If you’ve ever wondered if it would be correct to say “in the boat” versus “on the boat”, there are some specific times that each phrase is actually correct.
Grammar can be tricky, and boating terms, trickier still. Learning the difference between bow and aft, or the difference between stern and prow…the wording can sometimes sound almost like a foreign language, even to someone who knows their way around a boat! Learning the difference between when to use “in the boat” versus when to use “on the boat” can seem daunting, but it’s really not that hard, once you learn a few basic rules.
It is grammatically correct to say “in the boat” when you are referring to a smaller craft, like a lifeboat, canoe or kayak, to say “on the boat” when you are referring to a larger craft, like a speed boat, sailboat or cruise ship.
Learning the correct lingo for any situation can be challenging, especially when the nuances are so small, like the difference between one tiny word, like “in” or “on.” And though no one is going to berate you, or misunderstand you for using one instead of the other, it’s nice to feel like you have a strong grasp of the language when you are referring to something that is true interest of yours, and you want to sound like you know what you’re talking about.
There are two things that I’m really passionate about…linguistics and boating. I find both language and boating to be interesting, and I love studying some of the interesting verbiage that surrounds the boating experience. Stick with me, and you’ll never again say “in the boat” or “on the boat” in the wrong context, I promise!
Do You Say “In the Boat” or “On the Boat”?
Grammar rules can often not only be tricky to master but also just downright annoying. It seems as though when a rule is applied in one instance, it isn’t always applied in another.
Right when we get the hang of how to write or say something in a grammatically correct way, it seems there is always an exception to that rule that pops up, making us confused all over again.
Prepositions particularly, can be tough to tackle. Even if you’ve been a native English speaker your whole life, understanding the difference between prepositional words like “in” or “on” can fool even the most linguistically gifted English speakers.
Usually coming right before a noun, prepositions help define how that noun is going to relate to other words in a sentence.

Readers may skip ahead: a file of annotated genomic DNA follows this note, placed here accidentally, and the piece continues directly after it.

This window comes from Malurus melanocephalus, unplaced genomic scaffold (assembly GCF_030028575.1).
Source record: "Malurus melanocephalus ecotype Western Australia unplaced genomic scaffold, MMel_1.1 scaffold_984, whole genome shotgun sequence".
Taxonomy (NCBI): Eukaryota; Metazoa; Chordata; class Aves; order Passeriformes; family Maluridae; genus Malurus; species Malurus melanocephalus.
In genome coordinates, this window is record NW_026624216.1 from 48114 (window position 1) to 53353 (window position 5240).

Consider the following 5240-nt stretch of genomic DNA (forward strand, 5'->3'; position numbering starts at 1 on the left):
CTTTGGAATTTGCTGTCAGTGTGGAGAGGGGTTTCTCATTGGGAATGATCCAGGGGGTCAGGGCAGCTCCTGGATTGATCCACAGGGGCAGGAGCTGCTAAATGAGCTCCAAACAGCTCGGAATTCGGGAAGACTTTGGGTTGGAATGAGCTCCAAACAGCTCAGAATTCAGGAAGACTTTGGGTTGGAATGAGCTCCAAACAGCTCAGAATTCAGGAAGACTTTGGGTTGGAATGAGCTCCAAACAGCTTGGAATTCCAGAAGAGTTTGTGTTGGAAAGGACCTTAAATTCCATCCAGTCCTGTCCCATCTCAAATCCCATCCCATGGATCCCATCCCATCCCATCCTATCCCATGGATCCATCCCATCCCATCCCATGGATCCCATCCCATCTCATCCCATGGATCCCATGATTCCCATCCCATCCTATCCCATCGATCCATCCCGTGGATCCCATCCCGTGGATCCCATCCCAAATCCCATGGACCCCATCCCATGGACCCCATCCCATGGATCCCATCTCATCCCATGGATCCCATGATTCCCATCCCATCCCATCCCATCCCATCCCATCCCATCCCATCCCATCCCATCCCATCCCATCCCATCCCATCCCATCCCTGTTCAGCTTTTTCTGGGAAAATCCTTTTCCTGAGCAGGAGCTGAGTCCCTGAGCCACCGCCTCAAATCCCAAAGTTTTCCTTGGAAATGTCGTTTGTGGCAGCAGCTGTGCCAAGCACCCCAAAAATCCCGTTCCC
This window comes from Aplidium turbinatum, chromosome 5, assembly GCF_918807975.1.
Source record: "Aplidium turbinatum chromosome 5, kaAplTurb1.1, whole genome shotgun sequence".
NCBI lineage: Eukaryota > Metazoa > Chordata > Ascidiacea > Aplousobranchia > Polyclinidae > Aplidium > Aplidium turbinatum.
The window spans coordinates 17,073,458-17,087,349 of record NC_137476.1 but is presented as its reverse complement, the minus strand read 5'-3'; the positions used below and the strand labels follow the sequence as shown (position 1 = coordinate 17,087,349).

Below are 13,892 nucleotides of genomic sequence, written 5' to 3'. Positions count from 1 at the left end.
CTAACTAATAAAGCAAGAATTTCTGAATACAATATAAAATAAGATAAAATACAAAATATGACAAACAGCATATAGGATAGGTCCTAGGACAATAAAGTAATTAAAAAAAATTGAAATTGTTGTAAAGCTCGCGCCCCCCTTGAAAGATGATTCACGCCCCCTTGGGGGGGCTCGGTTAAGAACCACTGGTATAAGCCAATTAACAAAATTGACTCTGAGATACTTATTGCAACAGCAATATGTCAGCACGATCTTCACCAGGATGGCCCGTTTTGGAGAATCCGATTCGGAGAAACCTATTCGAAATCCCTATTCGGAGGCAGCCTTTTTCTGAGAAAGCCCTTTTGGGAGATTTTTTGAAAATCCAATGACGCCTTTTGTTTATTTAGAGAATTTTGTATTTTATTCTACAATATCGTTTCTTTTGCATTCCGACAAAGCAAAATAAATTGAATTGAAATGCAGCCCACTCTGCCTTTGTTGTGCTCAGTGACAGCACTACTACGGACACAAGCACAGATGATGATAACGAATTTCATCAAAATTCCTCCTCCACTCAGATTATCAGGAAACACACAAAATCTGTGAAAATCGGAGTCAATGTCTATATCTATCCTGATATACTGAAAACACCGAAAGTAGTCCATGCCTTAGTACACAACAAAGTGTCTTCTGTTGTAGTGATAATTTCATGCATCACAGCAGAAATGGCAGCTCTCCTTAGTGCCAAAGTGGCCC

In the case of these two phrases – “in the boat” or “on the boat” – understanding how to use them correctly and why they are used becomes easier to grasp once we explore the meaning of each.
Boating language can be tricky, too. How we refer to different parts of a boat often depends on the size of the craft, whether it's motorized, sailed or hand-paddled and if it is simply a vessel for transportation, or serves more purposes than that.
Understanding the English language is sometimes a challenge, but boating language sometimes feels like a language all its own.
Yes, you could use either phrase when talking about any boat, and people will understand what you are saying. But, if you want to be technically correct, there is a right and a wrong way to use both these phrases. Let’s delve deeper into how to do it and why.
1. When To Use “In the Boat”
The proper use of this phrase can best be explained by thinking about a boat and the physical design aspects of it.
When you are referring to any sort of boat or watercraft that is smaller in nature and open to outside elements, you will use the phrase, “in the boat.”
Some of the types of boats that would apply to this phrase are kayaks, canoes, rafts, open fishing boats, and lifeboats.
For example, let’s say you are going to take your canoe out for a paddle around the lake. You have a few friends coming along, so you call them up and announce, “Hey everyone! Let’s plan on being in the boat by noon today!”
The idea here is that the boat is not an enclosed structure. It doesn’t serve as a sleeping quarters, or have a kitchenette or sun deck. It is simply a water craft that floats and gets you from Point A to Point B. You sit “in” it. You don’t really do much else.
Therefore, it would make sense that you and your friends are going for a paddle around the lake “in the boat.”
2. When to Use “On the Boat”
On the other hand, the phrase “on the boat” can be used when we think about larger boats. A boat that transports large amounts of cargo or people at one time would need the phrase, “on the boat.”
For example, if you are boarding a cruise ship that is going to sail at 4 pm, you might say to your family, “We need to be at the dock by 2 pm in order to be on the ship by 4 pm.”
Another example would be, “My shipment still hasn’t arrived and I think it’s on the boat that’s stuck in the middle of the Mediterranean.”
In both these cases, large vessels are doing the transporting and therefore use the preposition “on” when referring to the boat.
One way to remember this is to think of the preposition “on” as referring to something that is larger than normal – something that is on a grander scale. So, a cruise ship, ocean liner, large cruiser cabin or yacht would all qualify for the use of the preposition “on”.
“In” is for boating, which is a casual experience. “On” is used for boating on a grander scale.
Remember, no one is going to misunderstand you if you use these phrases interchangeably. But for the true boating enthusiast, it will give you some nods of respect if you know the difference between “in the boat” and “on the boat.”
About THE AUTHOR
I have a deep love of houseboating and the life-changing experiences houseboating has brought into my life. I’ve been going to Lake Powell on our family’s houseboat for over 30 years and have made many great memories, first as a child and now as a parent. My family has a passion for helping others have similar fun, safe experiences on their houseboat.Read More About Brian Samson